In a week of devastating disclosures about government surveillance, here’s one ray of light.
The ACLU of Massachusetts reports the Massachusetts Supreme Judicial Court‘s verdict in Commonwealth v. Rousseau. In separate trials, John Rousseau and Michael Dreslinski were each convicted of four charges relating to a spree of burning and vandalizing properties. As part of their case, law enforcement had obtained a warrant to place a GPS tracker on Dreslinski’s truck for 15 days, which was then renewed twice. Two issues came up: whether GPS tracking needed a warrant anyway, and whether Rousseau had standing to challenge the warrant as he had no property interest in Dreslinski’s car.
The court discussed, with reference to the Jones case decided in January 2013 at the US Supreme Court and their own prior 2009 decision in Commonwealth v. Connolly, two competing theories of why such a warrant might be invalid. It could be argued that in tracking the movements of the truck, the government was exercising “control and use” over it, and that therefore the GPS tracking was a form of seizure. Alternatively, the defendants could have been deemed to have a reasonable expectation of privacy that their “comings and goings will not be continuously and contemporaneously monitored except through physical surveillance, which requires a far greater investment of police resources and generates far less information than GPS monitoring”, and that therefore the defendants’ car was effectively being searched. This is a fascinating and contradictory problem in resolving Fourth Amendment concerns.
For a solution as to Rousseau, who held no property interest in the truck, the court then turned to article XIV of the Massachusetts state constitution:
Article XIV. Every subject has a right to be secure from all unreasonable searches, and seizures, of his person, his houses, his papers, and all his possessions. All warrants, therefore, are contrary to this right, if the cause or foundation of them be not previously supported by oath or affirmation; and if the order in the warrant to a civil officer, to make search in suspected places, or to arrest one or more suspected persons, or to seize their property, be not accompanied with a special designation of the persons or objects of search, arrest, or seizure: and no warrant ought to be issued but in cases, and with the formalities prescribed by the laws.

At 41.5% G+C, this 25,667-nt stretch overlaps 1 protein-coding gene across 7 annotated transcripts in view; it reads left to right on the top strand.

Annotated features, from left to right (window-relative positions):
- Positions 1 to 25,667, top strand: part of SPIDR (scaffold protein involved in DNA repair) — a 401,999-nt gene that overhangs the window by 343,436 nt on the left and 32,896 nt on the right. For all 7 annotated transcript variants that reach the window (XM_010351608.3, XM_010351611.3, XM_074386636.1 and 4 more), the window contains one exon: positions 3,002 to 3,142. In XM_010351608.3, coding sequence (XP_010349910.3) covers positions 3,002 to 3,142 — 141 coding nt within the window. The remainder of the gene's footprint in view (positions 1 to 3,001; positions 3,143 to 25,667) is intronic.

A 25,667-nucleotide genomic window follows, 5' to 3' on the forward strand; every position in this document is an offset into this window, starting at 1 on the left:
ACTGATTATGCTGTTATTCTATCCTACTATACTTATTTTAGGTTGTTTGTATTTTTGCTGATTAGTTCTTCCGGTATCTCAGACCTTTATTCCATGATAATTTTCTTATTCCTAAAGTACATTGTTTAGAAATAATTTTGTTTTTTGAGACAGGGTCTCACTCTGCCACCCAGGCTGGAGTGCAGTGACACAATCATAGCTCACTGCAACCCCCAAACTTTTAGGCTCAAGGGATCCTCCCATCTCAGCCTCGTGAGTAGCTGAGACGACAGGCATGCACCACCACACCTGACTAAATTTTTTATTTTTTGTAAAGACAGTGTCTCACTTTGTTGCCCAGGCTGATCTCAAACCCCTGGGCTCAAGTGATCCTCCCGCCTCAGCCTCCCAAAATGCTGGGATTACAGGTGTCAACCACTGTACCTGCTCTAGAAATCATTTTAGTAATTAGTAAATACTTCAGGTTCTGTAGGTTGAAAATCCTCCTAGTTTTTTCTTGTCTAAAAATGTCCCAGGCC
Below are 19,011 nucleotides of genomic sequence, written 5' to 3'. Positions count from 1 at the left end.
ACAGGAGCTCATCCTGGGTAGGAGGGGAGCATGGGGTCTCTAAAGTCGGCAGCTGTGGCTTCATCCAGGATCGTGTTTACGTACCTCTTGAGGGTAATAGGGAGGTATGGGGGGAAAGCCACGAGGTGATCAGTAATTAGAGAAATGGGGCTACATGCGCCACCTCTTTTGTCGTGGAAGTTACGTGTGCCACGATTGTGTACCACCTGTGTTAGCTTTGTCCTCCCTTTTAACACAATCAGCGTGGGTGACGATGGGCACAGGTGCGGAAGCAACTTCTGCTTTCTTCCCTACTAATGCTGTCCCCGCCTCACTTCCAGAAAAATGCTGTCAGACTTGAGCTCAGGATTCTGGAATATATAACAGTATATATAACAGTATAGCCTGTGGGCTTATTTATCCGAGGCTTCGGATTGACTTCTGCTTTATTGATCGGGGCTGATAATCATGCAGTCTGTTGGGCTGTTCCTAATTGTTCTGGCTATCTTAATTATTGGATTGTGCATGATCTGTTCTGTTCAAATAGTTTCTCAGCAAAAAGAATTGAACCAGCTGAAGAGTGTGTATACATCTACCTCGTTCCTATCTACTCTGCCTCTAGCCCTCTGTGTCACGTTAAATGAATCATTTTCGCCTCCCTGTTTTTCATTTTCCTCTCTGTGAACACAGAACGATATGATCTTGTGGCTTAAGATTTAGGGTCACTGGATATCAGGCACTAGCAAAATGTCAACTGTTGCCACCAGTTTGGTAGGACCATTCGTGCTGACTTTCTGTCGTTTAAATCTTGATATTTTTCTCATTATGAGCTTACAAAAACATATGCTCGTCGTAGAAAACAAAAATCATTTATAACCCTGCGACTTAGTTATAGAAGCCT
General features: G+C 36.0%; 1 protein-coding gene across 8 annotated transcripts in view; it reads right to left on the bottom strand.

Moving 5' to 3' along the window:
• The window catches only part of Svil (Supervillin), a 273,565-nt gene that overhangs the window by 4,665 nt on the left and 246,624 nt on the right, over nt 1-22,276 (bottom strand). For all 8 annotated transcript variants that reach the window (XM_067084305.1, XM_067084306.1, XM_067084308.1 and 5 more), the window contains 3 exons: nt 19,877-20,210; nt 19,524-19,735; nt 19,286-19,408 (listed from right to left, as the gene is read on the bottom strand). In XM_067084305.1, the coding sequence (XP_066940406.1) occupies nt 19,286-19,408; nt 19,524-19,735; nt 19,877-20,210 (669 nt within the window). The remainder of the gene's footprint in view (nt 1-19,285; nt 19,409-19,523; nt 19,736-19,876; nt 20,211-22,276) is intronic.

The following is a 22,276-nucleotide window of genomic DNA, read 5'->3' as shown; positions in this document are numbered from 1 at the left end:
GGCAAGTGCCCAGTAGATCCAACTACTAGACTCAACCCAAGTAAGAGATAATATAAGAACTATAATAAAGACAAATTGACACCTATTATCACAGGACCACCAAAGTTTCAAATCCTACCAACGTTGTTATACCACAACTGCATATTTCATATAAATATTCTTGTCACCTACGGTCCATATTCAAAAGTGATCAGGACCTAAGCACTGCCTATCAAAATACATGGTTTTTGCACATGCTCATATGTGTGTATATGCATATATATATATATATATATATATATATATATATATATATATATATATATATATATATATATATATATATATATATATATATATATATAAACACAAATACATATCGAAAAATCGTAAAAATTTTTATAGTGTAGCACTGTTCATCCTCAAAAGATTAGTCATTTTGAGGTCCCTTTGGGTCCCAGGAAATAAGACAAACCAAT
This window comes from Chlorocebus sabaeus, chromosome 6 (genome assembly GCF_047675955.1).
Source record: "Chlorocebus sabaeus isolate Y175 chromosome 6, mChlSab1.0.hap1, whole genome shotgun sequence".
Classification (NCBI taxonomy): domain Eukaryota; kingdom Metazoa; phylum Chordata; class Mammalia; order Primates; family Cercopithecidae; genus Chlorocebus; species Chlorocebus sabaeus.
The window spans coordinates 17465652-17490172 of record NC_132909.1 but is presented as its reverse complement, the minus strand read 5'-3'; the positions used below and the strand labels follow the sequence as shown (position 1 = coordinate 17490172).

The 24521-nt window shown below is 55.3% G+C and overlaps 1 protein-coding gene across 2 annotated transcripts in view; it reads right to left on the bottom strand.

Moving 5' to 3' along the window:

They then determined that the language of article XIV gave Rousseau a “reasonable expectation of privacy” in the truck, and that:
the fact that police monitored Rousseau over a thirty-day period is sufficient to establish that he had standing to challenge the validity of the warrant.
As it turns out, though Rousseau was indeed determined to have standing to challenge the GPS warrant, the warrant was ultimately upheld, as were both Rousseau’s and Dreslinski’s convictions. But in order for the GPS surveillance to be found constitutional, the court ruled that it was necessary to obtain “judicial oversight” and make “a showing of probable cause.” This is not at all a given for police practice, as US v. Jones, where there was no warrant obtained, made clear.
This is powerful stuff. Imagine, in relation to their language on standing, and in the light of the release of top secret documents this week proving the existence of mass unconstitutional surveillance, what would happen if the federal courts agreed with Massachusetts here that the fact of surveillance was enough to prove standing? We can hope for litigation that would actually make it past that issue, and be ruled on on the merits. And more importantly, now the court has signaled to law enforcement across Massachusetts that GPS surveillance without a warrant will not pass constitutional muster.
Like I said. It’s a ray of light. Congratulations to the ACLU of Massachusetts for their hard work on the case.